A Russian-allied separatist official, Eduard Basurin, appeared to be calling for their use on Monday, telling Russian state television that Russian-backed forces were to seize a giant metal factory in Mariupol from Ukrainian forces by first blocking all exits. from the factory. “And then we’ll use chemical troops to smoke them out of there,” he said.

A Ukrainian regiment, without evidence, also claimed Monday that a drone had dropped a toxic substance in Mariupol. This indicated that there were no serious injuries.

Pentagon spokesman John Kirby said in a statement that the United States could not confirm the drone report from Mariupol. However, Kirby noted the administration’s persistent concerns “about Russia’s potential to use a variety of means of rioting, including tear gas mixed with chemical agents, in Ukraine.”

Russian forces are likely to try to encircle the Donbas region from north and south as well as east, said retired British General Richard Barrons, co-chairman of UK-based strategic consulting firm Universal Defense & Security Solutions.

The soil in that part of Ukraine is flatter, more open and less wooded – so the Ukrainian ambush tactics used around Kiev may be less successful, Barrons said.

“In terms of result, it’s fine balanced right now,” Barrons said. If the Russians learned from their past failures, concentrated more strength, coupled their air force to ground forces better, and improved their logistics, he said, “then they might start to overwhelm the Ukrainian positions eventually, though I still think it would be a struggle. of enormous attrition. “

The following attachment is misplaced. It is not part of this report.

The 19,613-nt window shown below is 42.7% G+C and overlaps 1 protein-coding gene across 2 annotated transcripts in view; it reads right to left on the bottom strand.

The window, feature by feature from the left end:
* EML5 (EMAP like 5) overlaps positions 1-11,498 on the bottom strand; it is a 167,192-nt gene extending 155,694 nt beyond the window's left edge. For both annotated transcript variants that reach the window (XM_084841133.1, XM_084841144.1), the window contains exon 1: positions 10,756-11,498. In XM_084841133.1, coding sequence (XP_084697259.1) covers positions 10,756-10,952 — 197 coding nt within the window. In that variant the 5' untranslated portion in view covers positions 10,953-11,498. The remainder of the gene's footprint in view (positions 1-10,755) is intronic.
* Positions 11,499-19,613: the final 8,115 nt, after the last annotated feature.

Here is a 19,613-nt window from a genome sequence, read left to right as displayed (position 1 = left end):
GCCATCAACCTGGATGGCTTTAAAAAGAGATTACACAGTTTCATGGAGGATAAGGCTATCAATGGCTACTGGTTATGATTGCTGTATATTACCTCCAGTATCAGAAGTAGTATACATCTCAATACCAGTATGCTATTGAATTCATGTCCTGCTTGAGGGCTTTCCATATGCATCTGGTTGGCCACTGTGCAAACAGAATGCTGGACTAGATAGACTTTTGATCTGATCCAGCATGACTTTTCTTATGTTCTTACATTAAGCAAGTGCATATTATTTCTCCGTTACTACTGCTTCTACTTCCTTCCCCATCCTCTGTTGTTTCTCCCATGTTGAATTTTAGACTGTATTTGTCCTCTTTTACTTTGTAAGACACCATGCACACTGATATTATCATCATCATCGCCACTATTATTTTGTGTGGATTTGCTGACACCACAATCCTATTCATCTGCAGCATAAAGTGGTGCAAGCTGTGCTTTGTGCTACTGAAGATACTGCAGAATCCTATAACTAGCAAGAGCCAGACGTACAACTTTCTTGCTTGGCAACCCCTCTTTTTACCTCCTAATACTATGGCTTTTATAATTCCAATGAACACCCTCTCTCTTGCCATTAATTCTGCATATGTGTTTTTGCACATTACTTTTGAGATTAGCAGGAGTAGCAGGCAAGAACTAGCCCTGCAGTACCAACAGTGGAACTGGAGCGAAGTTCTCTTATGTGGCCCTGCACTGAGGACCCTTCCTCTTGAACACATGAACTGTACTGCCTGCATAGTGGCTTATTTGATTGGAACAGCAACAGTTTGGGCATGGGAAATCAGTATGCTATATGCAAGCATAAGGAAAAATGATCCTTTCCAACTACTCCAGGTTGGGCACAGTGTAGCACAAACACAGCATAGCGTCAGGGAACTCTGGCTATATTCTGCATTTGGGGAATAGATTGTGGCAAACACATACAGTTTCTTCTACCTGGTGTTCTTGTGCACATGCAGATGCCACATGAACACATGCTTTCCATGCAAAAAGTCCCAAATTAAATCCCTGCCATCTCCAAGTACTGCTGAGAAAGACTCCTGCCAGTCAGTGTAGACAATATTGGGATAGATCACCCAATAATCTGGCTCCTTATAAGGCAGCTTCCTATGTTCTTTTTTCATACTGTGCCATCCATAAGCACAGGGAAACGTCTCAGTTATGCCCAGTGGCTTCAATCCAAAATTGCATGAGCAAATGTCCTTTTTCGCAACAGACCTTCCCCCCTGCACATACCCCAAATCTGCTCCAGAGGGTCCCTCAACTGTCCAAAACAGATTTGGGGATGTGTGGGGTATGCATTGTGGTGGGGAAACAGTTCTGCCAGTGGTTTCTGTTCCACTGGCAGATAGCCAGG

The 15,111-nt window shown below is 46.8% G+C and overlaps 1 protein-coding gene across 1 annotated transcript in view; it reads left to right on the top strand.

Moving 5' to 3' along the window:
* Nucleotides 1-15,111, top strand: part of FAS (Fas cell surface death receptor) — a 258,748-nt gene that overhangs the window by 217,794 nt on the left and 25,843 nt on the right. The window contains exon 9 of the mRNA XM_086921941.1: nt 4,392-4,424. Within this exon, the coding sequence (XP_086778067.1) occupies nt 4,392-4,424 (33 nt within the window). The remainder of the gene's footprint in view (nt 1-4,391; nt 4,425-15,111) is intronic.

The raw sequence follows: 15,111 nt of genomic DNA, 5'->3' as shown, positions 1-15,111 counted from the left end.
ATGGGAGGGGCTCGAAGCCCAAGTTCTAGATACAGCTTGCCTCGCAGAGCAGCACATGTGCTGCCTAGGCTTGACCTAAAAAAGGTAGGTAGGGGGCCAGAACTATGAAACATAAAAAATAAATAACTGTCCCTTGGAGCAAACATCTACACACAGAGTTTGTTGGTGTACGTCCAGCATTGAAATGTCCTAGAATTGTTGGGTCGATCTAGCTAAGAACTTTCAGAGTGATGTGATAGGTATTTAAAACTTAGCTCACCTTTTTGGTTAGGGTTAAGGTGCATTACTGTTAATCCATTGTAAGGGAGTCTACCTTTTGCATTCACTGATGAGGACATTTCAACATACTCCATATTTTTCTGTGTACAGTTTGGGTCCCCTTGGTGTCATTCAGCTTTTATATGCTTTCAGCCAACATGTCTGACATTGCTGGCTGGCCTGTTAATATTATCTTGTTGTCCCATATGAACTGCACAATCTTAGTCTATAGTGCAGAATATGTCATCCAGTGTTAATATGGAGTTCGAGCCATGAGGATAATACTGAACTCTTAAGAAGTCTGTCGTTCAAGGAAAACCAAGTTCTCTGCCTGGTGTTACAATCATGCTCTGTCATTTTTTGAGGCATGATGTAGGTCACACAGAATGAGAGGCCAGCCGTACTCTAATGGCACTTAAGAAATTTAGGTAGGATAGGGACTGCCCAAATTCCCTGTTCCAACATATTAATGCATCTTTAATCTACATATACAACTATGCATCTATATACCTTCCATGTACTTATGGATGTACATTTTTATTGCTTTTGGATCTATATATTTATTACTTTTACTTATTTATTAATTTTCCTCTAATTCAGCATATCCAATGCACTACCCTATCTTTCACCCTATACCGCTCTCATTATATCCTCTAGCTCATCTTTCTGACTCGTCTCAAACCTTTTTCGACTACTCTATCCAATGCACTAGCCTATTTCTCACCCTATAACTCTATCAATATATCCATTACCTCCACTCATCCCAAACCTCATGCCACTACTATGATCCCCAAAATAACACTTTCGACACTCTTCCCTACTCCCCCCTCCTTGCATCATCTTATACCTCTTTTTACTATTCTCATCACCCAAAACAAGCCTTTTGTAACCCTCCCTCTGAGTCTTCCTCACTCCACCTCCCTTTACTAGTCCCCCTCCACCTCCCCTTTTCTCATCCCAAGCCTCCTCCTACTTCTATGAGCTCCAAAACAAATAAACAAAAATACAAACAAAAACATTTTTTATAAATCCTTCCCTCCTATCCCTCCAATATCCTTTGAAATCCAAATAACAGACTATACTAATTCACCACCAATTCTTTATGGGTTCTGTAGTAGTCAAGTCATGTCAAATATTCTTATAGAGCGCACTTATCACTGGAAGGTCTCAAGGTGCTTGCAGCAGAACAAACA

There are still questions about the ability of depleted and demoralized Russian forces to conquer much of the land after determined Ukrainian defenders rejected their advance on Kiev.

The British Ministry of Defense said on Monday that Ukraine has already repulsed several attacks from Russian forces in the eastern Donetsk and Luhansk regions – they make up the Donbas – which has resulted in the destruction of Russian tanks, vehicles and artillery.

Western military analysts say Russia’s attacks are increasingly focusing on an arc of territory stretching from Kharkiv, Ukraine’s second largest city, in the north, to Kherson in the south.

A residential area in Kharkiv was hit by an oncoming fire on Monday afternoon. Associated Press reporters saw firefighters put out the fire and check for victims after the attack, and saw that at least five people had been killed, including a child.

Oleh Synyehubov, the regional governor of Kharkiv, said earlier Monday that Russian shelling had killed 11 people in the last 24 hours.

Contributor: AP journalists around the world


Yuras Karmanau, Adam Schreck and Cara Anna